John Oliver delivered the sermon of a lifetime on Sunday night, turning his "Last Week Tonight" studio into his church and the audience into his congregants.
And he did it legally: Oliver created Our Lady of Perpetual Exemption, "a tax-exempt organization that you certainly can't say is not a church."
He was of course trying to make a point -- revealing his new faith right after exposing the massive fraud of televangelists who preach what's known as the Prosperity Gospel.
As Oliver explained, these televangelists exploit their often impoverished followers by convincing them that donating to the church is a "seed" that will grow into wealth they will be able to harvest later on.
"As an investment, you'd be better off burying your money in the actual ground," Oliver said. "At least that way there is a chance your dog may dig it up and give it back to you one day."
Some televangelists actually urge followers deep in debt to make donations via credit card -- and claim that by doing so, God will wipe out your debt.
"That is the equivalent of saying, 'the key to you losing weight lies at the bottom of this giant Costco bulk bag of peanut butter M&Ms. Go find it, it's definitely down there,'" Oliver said.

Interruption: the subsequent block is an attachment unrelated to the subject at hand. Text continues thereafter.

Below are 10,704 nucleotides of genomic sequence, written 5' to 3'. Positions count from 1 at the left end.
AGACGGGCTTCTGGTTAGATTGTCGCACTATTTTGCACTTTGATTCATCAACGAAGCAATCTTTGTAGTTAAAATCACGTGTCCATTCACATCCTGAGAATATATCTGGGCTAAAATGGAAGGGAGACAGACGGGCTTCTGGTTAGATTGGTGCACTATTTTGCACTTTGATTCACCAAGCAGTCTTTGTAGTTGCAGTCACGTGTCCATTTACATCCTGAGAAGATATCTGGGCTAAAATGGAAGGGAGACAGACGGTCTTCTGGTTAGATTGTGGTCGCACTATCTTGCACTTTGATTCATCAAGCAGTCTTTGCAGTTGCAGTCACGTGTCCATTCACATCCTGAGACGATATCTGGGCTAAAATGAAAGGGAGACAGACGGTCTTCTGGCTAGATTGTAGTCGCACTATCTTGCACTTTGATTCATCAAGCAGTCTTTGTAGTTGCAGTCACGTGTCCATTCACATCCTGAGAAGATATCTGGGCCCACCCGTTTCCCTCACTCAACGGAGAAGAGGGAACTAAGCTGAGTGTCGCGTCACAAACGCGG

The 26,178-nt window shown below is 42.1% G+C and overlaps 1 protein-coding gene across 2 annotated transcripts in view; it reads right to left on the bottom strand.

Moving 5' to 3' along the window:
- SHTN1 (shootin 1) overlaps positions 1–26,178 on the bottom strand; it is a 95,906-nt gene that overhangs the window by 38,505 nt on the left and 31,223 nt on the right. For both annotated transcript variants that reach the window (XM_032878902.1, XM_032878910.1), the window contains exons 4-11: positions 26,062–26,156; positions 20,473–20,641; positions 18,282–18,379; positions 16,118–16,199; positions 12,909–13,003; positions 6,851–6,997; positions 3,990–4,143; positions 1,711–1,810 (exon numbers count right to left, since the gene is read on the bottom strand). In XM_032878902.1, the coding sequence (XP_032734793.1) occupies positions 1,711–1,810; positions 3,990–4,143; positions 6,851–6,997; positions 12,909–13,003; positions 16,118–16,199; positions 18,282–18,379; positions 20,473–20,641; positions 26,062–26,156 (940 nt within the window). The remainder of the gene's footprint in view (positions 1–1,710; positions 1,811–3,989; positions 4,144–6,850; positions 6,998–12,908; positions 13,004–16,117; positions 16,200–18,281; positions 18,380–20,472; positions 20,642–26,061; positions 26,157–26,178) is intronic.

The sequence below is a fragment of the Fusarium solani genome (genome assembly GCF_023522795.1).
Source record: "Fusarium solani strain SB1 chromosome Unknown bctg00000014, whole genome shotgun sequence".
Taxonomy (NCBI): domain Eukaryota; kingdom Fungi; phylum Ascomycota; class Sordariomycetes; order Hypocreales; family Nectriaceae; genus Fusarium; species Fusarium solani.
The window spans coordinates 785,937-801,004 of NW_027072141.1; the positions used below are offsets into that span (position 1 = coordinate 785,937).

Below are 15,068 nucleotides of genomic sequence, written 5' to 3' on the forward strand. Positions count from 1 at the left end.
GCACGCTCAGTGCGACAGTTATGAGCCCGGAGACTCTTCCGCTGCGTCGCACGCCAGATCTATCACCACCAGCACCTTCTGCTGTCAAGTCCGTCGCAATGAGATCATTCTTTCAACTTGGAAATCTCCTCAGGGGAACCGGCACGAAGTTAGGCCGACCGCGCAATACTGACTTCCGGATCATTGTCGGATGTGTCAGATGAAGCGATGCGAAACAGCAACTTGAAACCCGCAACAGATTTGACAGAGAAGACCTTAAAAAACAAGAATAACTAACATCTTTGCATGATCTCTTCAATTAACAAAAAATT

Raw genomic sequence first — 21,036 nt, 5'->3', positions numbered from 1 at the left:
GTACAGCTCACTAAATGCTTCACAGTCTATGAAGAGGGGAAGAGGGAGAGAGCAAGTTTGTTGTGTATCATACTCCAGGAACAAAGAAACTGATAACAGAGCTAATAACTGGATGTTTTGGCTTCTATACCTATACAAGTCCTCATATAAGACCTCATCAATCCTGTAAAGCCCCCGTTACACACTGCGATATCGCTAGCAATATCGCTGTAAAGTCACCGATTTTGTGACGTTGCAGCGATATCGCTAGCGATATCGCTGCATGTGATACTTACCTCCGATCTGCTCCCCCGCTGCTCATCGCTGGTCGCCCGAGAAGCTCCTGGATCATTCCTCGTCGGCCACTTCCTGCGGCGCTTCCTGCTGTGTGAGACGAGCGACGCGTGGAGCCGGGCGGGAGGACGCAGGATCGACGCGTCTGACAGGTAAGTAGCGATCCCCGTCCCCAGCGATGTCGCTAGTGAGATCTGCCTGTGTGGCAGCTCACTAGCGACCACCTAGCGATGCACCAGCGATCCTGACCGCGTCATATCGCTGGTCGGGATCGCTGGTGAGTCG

Some televangelists even claim that donations will cure everything from cancer to lupus.
And not only is it perfectly legal, but the "pastors" are living a tax-free life of luxury, in massive mansions that are legally declared to be "parsonages" and taking vacations via private jet, all paid for with donation dollars.
To show how the scam works, Oliver donated some money to televangelist Robert Tilton, kicking off a months-long correspondence in which Tilton continued to asked for more money and Oliver often paid.
At one point, Tilton sent Oliver a one-dollar bill -- then asked him to return the dollar (with more money) and warned of dire consequences if he didn't.
"You know what? I kept that one dollar bill because fuck him," Oliver confessed.
Tilton also sent Oliver an outline of his foot and asked him to trace the outline of his own foot... and of course send more money.
"This is all hilarious until you imagine these letters being sent to someone who cannot afford what he’s asking for,” Oliver said.
So taking a cue from Tilton, Oliver formed his own church -- a process he said "was disturbingly easy," as his show already (and entirely by accident) met several of the vague legal requirements for a church.
And to kick it off, he did his own televangelist-style plea for cash, complete with his "radiant wife" Wanda Jo Oliver (played by comedian Rachel Dratch), a gospel choir and even a special message from the "megareverend" via a toll-free number: 1-800-THIS-IS-LEGAL.
See the full segment in the clip above. Then go ahead and call that number -- it's real... and amazingly, it's legal.
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